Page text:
Do I really want to sit with them while “Idol” contestants that our local newspaper recently (and insensitively) characterised as “Tongan barmaids” murder Mowtown over and over? I think not!

Do I think car journeys will be filled with Abba covers after they see “Mama Mia”?

Hell No! We Won’t Go!

So what will we share? I ain’t going to bring them up on the prevailing pap if I can help it (which I cannot, of course). But there does seem to be a dearth of stuff out there with enough zeitgeist to cross generations and set a family into song for years to come.

Or maybe I’m just too much of a fuddy duddy elitist wanker to know.



New theme by Simon Sharwood
August 21, 2006, 11:34 pm
Filed under: Mission statement

Why the new theme? Cos the old one does not display authors’ names.

This one does.

Which is important in a multi-author blog!



Crossover media … aaaargh! by Simon Sharwood
August 15, 2006, 11:54 pm
Filed under: I'm so old ..., Mission statement

Today is new comic day! I’ll be in town so will make five minutes to drop into the comic shop I have patronised for 18 years (wow!) to pick up a few weeks worth of stuff.

And then I’ll bring them home and hide them.

I mainly buy “mature audience” comics, which doesn’t mean porn but does mean some rather nasty horror and violence.

Problem is some of them are also super hero comics. So when the boy sees those he wants to have them read to him.

So for the time being, this is not a media passion of mine I can share. And I’m not quite sure when it really becomes appropriate too either, what with all the hitting and fighting and stuff in comics. Do I really want to let the kids in on this stuff?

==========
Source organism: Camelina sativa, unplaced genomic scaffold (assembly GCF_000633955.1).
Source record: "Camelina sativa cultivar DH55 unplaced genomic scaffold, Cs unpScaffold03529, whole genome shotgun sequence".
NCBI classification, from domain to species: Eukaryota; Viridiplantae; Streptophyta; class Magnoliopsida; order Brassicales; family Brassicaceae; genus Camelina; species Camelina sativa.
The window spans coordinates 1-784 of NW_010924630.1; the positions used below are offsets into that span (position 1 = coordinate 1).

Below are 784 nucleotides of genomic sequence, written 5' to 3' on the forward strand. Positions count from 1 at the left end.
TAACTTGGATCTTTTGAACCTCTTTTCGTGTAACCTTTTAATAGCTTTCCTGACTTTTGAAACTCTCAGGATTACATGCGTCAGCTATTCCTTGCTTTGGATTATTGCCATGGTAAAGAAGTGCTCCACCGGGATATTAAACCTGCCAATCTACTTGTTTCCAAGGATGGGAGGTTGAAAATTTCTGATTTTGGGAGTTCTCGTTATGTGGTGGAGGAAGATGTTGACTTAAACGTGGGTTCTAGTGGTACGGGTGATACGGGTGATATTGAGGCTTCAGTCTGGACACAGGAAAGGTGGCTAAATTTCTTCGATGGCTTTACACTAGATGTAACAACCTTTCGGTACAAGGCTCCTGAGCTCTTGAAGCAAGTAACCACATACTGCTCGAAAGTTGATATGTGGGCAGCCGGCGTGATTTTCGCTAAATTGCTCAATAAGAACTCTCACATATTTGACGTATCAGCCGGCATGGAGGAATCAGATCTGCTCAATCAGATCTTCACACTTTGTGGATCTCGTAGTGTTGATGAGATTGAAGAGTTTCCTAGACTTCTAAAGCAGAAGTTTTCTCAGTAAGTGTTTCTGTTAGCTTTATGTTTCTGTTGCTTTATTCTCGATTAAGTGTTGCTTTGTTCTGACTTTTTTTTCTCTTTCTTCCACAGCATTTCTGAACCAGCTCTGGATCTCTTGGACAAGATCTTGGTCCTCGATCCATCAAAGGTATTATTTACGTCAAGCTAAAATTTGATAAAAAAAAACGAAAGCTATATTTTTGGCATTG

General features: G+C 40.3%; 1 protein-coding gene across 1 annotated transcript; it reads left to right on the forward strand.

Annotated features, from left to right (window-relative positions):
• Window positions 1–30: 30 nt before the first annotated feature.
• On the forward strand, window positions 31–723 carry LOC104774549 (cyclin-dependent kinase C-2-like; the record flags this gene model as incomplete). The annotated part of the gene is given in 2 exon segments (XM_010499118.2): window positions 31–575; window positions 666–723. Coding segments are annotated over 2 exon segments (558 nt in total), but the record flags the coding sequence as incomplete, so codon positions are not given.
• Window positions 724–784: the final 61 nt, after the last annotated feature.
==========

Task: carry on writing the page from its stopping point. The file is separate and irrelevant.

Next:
Yes, actually. I don’t think cartoon violence is really bad for them. I like the epistomophilia that comes with collecting comics. And I think that the broken narrative that comes with a story moving once a month is good for the memory.

Besides, it’s not as if we’ll be the kind of parents who leave them in front of horribly age-inappropriate movies without supervision.

So … plenty of justification.

But no idea when to start. Or with what.

Let’s get him reading first. But for the time being, I’ll still be hiding the comics I read.

Crossover media … aaaargh!



Keeping up with myself by Simon Sharwood
August 9, 2006, 6:02 am
Filed under: Mission statement

I’m reading Vernor Vinge’s new novel, Rainbow’s End right now.

It’s fascinating in the context of this blog because one of the characters is a seventy-something man who recovers from Alzheimer’s and is forced to relearn the new generation of technology he’ll need to get along in the world in which advanced medicine means he’ll spend rather more years living than he had originally planned.

It got me thinking about my own atrophy in some regards. The whole del.icio.us thing, for example, just leaves me cold. I can’t understand why I should bother. And why would I want an avatar?

And where on earth am I going to find the time to play Second Life or develop the virtual team skills that people are apparently learning in World of Warcraft and bringing to the workplace with impressive results?

How can I make sure that the tech my kids grow up with and make a part of their culture is not something that leaves me behind?

Throwing myself  into it all seems the answer. But quite how and when is another matter.